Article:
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Our collective responsibility during COVID-19, the importance of obeying lawful orders


In America, today, we are amid an unprecedented public health crisis, which is calling upon all of us to come together as a community to combat COVID-19. As of April 6, 2020, over 8,000 Americans have lost their lives to the novel COVID-19 virus. The latest projections from the White House’s Coronavirus Task Force predict between 1.5 - 2.2 million deaths in the United States if proper mitigation systems are not implemented to combat COVID-19 such as social distancing, staying at home while sick, and washing hands. However, if proper mitigation systems are implemented, the predicted total deaths in the U.S. deceases substantially to 100,000 - 240,000 from COVID-19. Therefore, it will be critical that as a collective, we all play our part in combating COVID-19.

At Little Rock Air Force Base, Arkansas, wing leadership across the installation has unified together to protect personnel, mission capability, and to limit the spread of COVID-19. In an open letter to all LRAFB personnel, wing leadership directed personnel to restrict their travels to their place of duty; grocery stores; gas stations; pharmacies; and/or to the medical facility for medical treatment. Similarly, across the U.S., all Americans are being asked to make changes to their daily lives. “More than half of U.S. states have imposed lockdown measures restricting gathering and social contact . . .” impacting more than 100 million people.

On March 16, Deputy Secretary of Defense, David Norquist, placed into effect a stop movement for the military community as means to preserving force readiness and protecting the health and welfare of the service community. The order limited inter alia service members ability to travel; permitting only travel within the service member’s “local area.”  In response to the Deputy Secretary of Defense’s Memorandum, on March 14, Col. John Schutte, 19th Airlift Wing and installation commander, defined the “local area” as the State of Arkansas and prohibited “travel outside the boundaries of Arkansas” without prior approval. Over time, each of these measures has come to play a vital role in protecting LRAFB’s personnel, decreasing the spread of COVID-19, and maintaining mission capability.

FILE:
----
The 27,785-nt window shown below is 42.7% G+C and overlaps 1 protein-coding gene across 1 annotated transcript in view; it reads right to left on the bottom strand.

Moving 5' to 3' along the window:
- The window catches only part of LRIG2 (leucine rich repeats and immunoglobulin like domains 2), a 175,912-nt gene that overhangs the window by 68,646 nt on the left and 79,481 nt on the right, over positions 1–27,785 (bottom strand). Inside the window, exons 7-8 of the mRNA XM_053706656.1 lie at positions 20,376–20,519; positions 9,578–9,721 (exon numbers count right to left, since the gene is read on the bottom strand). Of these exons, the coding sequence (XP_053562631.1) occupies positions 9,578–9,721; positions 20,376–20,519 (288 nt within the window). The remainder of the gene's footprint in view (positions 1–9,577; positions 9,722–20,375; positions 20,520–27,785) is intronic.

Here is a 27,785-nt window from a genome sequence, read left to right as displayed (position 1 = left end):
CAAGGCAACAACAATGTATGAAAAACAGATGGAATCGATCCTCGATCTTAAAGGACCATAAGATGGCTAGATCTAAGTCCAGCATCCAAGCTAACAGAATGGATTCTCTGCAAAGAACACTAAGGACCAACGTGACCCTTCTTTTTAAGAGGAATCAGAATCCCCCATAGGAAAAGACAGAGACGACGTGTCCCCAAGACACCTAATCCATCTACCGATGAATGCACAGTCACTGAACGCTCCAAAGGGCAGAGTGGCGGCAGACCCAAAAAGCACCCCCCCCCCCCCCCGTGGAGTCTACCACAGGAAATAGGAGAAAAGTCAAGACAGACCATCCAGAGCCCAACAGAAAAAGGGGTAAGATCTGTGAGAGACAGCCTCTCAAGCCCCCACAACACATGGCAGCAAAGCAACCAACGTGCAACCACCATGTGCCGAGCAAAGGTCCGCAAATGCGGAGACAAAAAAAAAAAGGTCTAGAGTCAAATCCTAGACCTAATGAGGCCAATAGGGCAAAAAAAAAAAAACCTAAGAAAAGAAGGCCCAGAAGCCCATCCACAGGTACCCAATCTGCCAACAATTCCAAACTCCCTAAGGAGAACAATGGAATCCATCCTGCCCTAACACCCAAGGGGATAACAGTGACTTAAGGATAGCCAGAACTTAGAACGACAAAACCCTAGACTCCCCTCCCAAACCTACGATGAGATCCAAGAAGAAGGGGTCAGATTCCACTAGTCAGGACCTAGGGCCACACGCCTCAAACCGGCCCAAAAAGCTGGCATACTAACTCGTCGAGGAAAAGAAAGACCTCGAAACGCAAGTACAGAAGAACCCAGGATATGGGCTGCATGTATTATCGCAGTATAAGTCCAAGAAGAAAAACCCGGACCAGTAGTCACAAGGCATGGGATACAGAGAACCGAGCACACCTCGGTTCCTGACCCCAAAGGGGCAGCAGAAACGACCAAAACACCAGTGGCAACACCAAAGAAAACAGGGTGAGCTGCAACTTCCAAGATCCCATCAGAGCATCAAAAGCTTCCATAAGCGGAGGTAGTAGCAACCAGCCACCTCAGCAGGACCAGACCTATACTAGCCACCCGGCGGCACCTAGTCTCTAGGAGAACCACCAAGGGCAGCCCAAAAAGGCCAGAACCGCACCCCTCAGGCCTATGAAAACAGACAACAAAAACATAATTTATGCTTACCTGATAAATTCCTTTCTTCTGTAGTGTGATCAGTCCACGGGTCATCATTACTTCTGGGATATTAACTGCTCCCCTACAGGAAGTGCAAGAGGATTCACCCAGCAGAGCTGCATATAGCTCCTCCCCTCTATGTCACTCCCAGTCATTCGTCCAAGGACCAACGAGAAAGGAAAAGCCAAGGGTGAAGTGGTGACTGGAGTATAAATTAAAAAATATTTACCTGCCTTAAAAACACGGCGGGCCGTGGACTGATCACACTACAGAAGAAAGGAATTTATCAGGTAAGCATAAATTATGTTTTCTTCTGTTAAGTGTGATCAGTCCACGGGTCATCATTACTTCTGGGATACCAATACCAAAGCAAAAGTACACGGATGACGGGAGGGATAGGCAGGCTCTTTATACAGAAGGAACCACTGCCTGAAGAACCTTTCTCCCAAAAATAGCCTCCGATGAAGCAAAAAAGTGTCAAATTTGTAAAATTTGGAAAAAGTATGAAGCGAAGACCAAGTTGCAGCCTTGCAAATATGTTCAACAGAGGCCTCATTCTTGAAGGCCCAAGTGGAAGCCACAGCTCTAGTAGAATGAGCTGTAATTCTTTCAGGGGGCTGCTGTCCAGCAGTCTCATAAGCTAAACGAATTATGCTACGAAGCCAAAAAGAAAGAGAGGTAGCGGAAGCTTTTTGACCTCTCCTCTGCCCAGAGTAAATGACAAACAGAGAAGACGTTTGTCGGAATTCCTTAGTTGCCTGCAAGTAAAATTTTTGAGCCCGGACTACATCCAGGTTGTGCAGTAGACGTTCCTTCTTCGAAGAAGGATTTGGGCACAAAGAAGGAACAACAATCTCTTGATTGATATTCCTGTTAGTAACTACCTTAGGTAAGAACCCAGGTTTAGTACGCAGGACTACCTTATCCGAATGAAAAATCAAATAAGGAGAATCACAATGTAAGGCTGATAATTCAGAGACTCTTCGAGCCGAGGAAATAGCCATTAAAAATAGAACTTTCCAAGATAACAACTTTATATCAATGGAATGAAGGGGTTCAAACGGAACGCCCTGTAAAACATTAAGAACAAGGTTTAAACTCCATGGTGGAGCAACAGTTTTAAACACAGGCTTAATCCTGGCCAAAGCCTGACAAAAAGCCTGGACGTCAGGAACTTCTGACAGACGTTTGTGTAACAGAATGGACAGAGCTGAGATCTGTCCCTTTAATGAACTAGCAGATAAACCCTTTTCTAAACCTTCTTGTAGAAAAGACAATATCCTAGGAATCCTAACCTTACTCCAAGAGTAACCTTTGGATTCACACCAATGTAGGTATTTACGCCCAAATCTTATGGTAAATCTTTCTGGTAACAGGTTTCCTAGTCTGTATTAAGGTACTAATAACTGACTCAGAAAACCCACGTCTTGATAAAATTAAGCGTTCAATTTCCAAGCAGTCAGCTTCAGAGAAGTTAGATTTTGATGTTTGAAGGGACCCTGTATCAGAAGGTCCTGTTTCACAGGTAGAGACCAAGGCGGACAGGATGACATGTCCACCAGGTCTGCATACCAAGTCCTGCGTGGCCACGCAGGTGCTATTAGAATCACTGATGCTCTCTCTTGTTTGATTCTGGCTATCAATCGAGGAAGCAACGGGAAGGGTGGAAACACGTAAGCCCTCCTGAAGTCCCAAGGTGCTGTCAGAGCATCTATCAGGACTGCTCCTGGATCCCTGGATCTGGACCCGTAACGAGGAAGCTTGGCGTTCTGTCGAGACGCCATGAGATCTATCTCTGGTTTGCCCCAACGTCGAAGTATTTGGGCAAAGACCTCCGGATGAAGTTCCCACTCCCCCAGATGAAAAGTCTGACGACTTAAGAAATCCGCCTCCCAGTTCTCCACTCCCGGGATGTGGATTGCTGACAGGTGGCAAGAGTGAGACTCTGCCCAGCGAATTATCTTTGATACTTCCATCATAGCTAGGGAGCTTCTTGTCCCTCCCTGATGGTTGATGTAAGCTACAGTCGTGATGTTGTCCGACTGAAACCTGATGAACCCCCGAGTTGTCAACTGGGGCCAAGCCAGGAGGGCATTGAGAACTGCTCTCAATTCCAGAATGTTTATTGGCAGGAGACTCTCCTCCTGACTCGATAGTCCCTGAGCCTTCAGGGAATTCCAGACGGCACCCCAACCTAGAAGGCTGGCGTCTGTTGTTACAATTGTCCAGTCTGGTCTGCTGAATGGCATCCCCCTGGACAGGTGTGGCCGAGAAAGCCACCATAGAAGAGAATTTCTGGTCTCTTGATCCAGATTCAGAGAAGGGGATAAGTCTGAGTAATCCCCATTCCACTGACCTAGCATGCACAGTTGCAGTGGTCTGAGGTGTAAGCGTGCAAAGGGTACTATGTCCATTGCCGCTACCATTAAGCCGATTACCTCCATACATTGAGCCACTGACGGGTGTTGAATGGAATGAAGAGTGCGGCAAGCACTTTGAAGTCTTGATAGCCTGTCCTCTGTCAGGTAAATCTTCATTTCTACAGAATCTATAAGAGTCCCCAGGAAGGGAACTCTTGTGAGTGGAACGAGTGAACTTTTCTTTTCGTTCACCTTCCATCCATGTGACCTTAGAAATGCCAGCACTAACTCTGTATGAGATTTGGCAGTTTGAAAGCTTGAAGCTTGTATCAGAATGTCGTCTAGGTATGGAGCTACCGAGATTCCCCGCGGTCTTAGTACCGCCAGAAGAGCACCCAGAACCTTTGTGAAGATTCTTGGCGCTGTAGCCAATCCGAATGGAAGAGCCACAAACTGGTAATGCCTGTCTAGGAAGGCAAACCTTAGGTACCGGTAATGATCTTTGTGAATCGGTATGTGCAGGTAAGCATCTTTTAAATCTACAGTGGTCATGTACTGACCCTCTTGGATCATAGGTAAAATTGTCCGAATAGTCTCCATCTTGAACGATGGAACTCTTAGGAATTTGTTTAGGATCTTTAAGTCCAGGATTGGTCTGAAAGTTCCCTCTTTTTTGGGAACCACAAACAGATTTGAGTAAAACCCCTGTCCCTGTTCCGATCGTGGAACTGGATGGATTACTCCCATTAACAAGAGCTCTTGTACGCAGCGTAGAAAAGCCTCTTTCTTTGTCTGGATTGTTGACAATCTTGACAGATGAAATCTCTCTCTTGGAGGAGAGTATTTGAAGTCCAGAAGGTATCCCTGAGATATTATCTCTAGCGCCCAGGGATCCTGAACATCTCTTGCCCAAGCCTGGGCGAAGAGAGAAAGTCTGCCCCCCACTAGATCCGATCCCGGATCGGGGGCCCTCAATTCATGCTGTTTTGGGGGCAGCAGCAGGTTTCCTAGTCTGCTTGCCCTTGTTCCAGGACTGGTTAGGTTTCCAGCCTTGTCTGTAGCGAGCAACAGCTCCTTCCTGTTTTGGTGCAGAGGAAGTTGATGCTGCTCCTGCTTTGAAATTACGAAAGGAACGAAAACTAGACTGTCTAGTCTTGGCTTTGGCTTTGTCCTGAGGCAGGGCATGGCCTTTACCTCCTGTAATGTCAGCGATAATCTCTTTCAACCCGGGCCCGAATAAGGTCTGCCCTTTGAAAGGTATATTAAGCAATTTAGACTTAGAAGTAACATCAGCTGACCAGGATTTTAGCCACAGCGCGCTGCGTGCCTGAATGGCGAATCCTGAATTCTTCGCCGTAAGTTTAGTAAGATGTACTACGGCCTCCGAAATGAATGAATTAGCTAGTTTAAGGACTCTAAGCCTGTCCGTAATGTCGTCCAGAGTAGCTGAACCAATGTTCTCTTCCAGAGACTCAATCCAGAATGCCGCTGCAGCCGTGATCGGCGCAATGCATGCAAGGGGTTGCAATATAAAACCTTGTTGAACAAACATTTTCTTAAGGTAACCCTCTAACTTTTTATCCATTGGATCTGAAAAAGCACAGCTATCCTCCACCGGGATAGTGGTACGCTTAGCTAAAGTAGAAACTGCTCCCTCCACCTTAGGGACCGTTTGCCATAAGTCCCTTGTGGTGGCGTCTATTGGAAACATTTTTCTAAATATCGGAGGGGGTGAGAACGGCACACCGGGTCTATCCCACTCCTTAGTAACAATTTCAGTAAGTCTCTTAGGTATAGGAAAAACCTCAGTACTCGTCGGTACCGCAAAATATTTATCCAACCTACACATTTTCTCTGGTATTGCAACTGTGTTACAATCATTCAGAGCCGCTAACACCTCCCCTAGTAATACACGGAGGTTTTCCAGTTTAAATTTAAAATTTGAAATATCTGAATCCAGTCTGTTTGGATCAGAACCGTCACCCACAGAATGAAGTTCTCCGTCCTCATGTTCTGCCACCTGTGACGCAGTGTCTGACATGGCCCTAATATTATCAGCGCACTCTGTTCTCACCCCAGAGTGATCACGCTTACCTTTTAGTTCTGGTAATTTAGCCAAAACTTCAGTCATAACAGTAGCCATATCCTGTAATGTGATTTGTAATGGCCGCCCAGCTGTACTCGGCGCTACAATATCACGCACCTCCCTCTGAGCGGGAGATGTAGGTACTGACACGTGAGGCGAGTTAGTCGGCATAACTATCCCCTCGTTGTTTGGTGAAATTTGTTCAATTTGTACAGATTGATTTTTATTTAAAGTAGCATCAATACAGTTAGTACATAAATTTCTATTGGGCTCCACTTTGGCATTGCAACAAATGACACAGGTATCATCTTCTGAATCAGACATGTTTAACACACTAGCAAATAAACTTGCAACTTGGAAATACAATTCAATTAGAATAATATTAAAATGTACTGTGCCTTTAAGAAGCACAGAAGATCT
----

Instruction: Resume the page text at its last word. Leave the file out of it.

Of note, however, any violation of these travel restrictions is punishable under Article 92 of the Uniform Code of Military Justice. Article 92 of the UCMJ requires service members to obey lawful orders and regulations. In fact, the maximum punishment at court-martial for an Article 92 offense is “bad-conduct discharge, forfeiture of all pay and allowances, and confinement for 2 years.”

Military law has for a long time recognized the significance of following lawful orders. Initially, the provision was drafted into the Articles of War in 1776 and later incorporated into the UCMJ in 1951. Similar to the other articles in the UCMJ, Article 92 seeks to prevent actions that are prejudicial to good order and discipline. As underscored in Air Force Instruction 1-1, “maintaining good order and discipline is paramount for mission accomplishment.” Therefore, Article 92 functions as a necessary safeguard to protect the good order of the services and their mission success. Orders such as the travel restriction directly contribute to mission success. A failure to obey the travel restriction order may have detrimental effects on our nation’s ability to preserve and ready the world’s greatest Air Force. Just like any enemy before it, we are in a daily battle to combat COVID-19. Consequently, service members must follow lawful orders. Not doing so not only risks one to repercussions under the UCMJ, but could also have a devastating impact on fellow service members. 

Like many Americans, I have had to make many changes in my daily life for the collective good. Before COVID-19, many parts of my life comprised of social gatherings with friends and family. Now, I connect with my family and friends through group video chats. COVID-19 has pushed all of us to look for different mediums in connecting with others. My taste in music has adjusted considerably. The tune on replay in my head now is the “Happy Birthday” song, singing it throughout the day as I wash my hands to destroy any possible exposure to COVID-19. 

Recently, I began to telework from home two days out of the week. With that comes its own challenges, but not one day passes by where I am not reminded about how I am fortunate that I am to be still employed. Last week, a record number of Americans, 6.6 million, filed for unemployment benefits revealing the hardships many Americans are facing nationwide because of COVID-19. The growing hardships faced by communities across America demonstrates how dire our collective response to COVID-19 is.

For the foreseeable future, many of my pastimes will be heavily geared toward activities that limit exposure to COVID-19 such as reading books, organizing the apartment, and hiking. I recognize that while challenging, all of these changes are necessary because as COVID-19 continues to rapidly spread in the U.S., it will become even more paramount that we collectively change our behaviors and follow orders that decrease the impacts of COVID-19 not only for the Air Force, but also for the good of our nation.

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